The Internet; Past, Trends, Predictions
Mary Meeker's presentation offers a wealth of information and viewpoints; some of the most interesting center around mobility.
We collect enough data on traffic and usage on the Internet that trends are evident and predictions possible. As we look to the future we are not always right--consider some of the dying social media sites. However, looking back and forward is still worth the effort.
"Internet Trends@Stanford-Bases", a presentation by Mary Meeker of the venture capital firm Kleiner Perkins Caulfield & Byers does just that--looks backward and forward. There are 88 slides in her presentation--here is my take on a few of the highlights.
Meeker used data from many sources, including the International Telecommunication Union (ITU). Her slide, "Global Fixed Telephone Lines vs. Mobile Subscriptions, 1994-2009" reports from the ITU data that landlines peaked at 1.3 billion in 2006; by 2002, mobile subscriptions had caught up to landlines. An interesting fact is that the growth of mobile devices has slowed, and while the number of landlines has dropped, the decline has only been modest, not quite the death that was predicted by some pundits.
Another chart also based on ITU data looked at worldwide Internet growth--2.4 billion users in 2012, with an average growth of 8% year–to-year (Y/Y).
China has the highest number of Internet users but not the highest population penetration. The USA has the highest penetration rate, with Argentina close at 68% penetration. China is one of the lowest penetrations for the list of 15 countries reported. Iran had the highest Y/Y growth rate at 205%, with Indonesia at 58% and Argentina at 57% Y/Y growth.
The crossover point for desktop vs. mobile Internet users in India appears to have occurred this past May. Meeker's chart, "India Internet Traffic by Type, Desktop vs. Mobile, 12/08- 5/12," based on StatCounter data, shows a trend that many other countries will follow. Mobile Internet traffic will eventually dominate the market as a whole.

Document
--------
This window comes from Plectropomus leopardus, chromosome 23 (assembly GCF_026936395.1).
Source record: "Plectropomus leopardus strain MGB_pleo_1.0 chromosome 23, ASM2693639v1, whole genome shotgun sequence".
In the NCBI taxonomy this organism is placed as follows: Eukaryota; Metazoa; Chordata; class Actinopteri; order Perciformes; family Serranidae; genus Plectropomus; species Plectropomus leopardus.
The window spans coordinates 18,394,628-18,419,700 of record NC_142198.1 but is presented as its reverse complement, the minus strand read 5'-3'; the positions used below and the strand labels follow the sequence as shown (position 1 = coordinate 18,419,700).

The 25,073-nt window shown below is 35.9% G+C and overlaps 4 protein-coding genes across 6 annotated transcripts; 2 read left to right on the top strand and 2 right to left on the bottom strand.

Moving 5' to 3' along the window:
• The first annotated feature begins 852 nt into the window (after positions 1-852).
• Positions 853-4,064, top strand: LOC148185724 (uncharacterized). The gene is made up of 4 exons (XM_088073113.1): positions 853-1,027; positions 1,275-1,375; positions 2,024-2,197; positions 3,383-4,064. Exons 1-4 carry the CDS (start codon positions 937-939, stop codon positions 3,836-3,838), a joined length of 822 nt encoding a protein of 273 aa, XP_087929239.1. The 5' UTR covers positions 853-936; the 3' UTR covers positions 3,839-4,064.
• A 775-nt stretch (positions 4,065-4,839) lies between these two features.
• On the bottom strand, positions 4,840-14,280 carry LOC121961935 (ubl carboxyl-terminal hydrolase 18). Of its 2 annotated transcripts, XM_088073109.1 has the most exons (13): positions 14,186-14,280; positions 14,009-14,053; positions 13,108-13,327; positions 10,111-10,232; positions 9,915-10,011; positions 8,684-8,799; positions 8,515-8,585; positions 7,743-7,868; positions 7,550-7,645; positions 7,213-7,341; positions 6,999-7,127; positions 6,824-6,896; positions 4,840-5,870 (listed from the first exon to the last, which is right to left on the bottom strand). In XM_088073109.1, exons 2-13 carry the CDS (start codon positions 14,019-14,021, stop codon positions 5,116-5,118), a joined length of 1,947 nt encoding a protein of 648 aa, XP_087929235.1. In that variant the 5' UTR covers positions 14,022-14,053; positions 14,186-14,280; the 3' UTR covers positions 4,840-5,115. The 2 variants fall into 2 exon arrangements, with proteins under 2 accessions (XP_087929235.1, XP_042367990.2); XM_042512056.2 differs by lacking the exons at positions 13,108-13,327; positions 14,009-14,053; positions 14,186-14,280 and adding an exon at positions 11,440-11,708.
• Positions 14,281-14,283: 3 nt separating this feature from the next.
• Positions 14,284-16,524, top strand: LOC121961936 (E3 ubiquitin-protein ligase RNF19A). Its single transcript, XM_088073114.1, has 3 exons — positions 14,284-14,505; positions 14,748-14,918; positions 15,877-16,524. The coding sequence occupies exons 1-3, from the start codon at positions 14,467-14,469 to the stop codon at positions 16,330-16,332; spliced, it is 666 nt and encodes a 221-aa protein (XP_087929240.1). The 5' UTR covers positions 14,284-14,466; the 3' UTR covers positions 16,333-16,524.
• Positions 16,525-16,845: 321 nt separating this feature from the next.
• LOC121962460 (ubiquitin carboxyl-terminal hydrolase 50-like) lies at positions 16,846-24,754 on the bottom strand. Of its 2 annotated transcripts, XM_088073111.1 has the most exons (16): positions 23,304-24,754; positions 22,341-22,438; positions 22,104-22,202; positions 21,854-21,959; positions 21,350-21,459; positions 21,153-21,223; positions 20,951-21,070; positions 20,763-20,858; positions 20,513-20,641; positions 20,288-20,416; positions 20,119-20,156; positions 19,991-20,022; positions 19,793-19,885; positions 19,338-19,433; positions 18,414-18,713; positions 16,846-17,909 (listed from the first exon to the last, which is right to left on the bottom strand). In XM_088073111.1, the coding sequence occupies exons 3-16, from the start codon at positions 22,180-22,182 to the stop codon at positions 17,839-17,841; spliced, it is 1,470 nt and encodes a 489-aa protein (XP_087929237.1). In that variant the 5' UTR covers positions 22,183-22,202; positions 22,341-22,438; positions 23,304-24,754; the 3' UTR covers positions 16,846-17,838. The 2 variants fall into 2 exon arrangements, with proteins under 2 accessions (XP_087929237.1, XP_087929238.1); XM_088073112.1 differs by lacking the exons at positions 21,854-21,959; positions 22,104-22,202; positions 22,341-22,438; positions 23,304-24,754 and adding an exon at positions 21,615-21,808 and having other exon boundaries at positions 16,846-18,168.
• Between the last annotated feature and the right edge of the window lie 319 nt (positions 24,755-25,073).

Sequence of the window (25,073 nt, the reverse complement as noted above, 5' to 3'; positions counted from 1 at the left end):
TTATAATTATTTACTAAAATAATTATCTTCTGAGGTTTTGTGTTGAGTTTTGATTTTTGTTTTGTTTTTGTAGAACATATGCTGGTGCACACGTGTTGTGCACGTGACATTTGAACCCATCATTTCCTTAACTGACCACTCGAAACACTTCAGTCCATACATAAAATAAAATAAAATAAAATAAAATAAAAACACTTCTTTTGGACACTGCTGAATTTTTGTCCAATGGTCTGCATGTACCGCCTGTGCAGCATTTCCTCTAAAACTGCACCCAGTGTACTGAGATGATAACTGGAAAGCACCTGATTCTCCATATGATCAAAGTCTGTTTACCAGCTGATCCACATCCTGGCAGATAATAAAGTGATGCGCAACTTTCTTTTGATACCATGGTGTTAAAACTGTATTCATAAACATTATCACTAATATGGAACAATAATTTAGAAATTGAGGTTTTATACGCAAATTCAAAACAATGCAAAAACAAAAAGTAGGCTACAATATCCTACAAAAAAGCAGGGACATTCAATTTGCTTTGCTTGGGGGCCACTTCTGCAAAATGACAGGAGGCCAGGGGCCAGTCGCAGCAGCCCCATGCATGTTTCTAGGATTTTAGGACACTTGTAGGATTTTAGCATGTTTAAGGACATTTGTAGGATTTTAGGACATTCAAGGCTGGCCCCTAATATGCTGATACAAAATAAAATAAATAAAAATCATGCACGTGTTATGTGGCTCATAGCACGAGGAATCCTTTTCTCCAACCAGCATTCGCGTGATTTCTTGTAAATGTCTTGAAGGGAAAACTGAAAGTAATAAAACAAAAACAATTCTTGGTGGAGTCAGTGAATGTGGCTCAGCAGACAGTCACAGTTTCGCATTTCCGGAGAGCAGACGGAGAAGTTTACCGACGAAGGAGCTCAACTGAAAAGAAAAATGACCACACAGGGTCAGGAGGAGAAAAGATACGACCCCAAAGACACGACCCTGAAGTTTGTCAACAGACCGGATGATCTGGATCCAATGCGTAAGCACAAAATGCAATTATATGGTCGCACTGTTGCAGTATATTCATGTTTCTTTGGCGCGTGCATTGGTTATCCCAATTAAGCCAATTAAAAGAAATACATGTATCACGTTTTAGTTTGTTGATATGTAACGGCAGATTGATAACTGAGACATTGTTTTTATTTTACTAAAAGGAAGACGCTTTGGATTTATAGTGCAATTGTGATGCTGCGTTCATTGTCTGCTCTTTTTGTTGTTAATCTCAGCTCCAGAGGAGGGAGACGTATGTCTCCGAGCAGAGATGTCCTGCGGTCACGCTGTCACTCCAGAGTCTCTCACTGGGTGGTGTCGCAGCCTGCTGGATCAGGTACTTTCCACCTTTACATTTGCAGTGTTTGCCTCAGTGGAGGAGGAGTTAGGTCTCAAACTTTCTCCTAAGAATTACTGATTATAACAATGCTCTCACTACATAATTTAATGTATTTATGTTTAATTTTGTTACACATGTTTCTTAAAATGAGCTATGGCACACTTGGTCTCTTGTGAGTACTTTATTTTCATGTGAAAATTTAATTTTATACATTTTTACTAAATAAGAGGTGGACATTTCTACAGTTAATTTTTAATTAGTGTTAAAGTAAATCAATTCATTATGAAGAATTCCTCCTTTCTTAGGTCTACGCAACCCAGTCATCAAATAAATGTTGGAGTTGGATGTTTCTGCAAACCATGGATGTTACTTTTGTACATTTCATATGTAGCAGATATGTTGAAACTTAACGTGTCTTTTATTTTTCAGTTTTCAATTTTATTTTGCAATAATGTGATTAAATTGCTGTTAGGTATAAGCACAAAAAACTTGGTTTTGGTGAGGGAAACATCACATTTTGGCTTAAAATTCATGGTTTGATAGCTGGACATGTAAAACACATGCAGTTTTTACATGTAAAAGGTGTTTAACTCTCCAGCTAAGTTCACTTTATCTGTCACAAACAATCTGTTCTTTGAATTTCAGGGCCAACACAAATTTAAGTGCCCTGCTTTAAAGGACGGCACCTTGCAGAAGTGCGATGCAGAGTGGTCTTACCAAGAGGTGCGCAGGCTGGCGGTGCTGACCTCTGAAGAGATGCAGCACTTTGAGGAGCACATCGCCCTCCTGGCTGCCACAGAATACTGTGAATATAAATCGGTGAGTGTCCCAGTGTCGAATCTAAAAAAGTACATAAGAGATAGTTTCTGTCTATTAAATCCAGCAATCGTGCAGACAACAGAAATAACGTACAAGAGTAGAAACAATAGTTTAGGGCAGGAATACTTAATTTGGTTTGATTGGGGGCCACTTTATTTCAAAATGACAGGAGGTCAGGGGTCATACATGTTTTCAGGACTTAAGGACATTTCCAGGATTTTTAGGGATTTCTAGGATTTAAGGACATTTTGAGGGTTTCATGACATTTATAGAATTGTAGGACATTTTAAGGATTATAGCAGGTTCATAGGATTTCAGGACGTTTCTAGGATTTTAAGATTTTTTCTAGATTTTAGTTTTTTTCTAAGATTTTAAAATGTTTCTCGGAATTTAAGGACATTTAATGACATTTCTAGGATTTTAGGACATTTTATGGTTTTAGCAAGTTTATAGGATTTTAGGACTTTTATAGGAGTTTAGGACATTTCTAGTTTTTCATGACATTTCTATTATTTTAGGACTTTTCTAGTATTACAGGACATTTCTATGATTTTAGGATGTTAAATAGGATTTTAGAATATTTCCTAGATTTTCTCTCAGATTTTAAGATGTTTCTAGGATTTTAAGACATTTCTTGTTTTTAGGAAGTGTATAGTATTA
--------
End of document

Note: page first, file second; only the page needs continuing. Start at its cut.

A disadvantage of this trend, at least from the businesses' point of view, is the Average Revenue per User (ARPU). The ARPU for desktop transactions is 1.7 to 5 times higher than for mobile transactions. This may be due to longer time on site for the desktop, or perhaps the mobile user wants to complete one or a few transactions and move on vs. longer onsite times for the desktop user. Meeker pointed out that for Google and Facebook, mobile traffic is boosted by the number of clicks, thereby reducing the cost of a click, which in turn limits the revenue attained.
Another of Meeker's slides, "Global Digital Information Created & Shared, 2005-2015E", based on IDC data, presented the growth of information volume. For 2012, about 3,800 zettabytes of information were created and shared. It is estimated that this will grow to about 8,000 zettabytes in 2015. (A zettabyte is 1 billion terabytes.) This information includes documents, tweets, pictures, personal profiles, and anything you could create.
A major portion of the presentation focused on "Re-Imagination". Meeker compared many "Then and Now" topics and what has changed for computing devices, connectivity, news delivery, note taking, drawing, photography, publications, music listening, video viewing and many many other trends.
The magnitude of the coming changes "will be stunning," according to Meeker. These include:
* "Nearly ubiquitous high speed wireless access in developed countries"
* "Unprecedented global technology innovation"
* "Fearless (& connected) entrepreneurs"
* "Available (& experienced) capital"
* "Fearless (& connected) consumer"
* "Inexpensive devices/access/services (apps)"
* "Ability to reach millions of new users in record (& accelerating) time"
These predictions may all come true. However the growth in poorer countries will depend on reliable and accessible power to charge the wireless devices. If I were to invest in any part of the mobile growth, I would invest in battery companies. Without reliable and long-lasting batteries, most of this growth will be limited.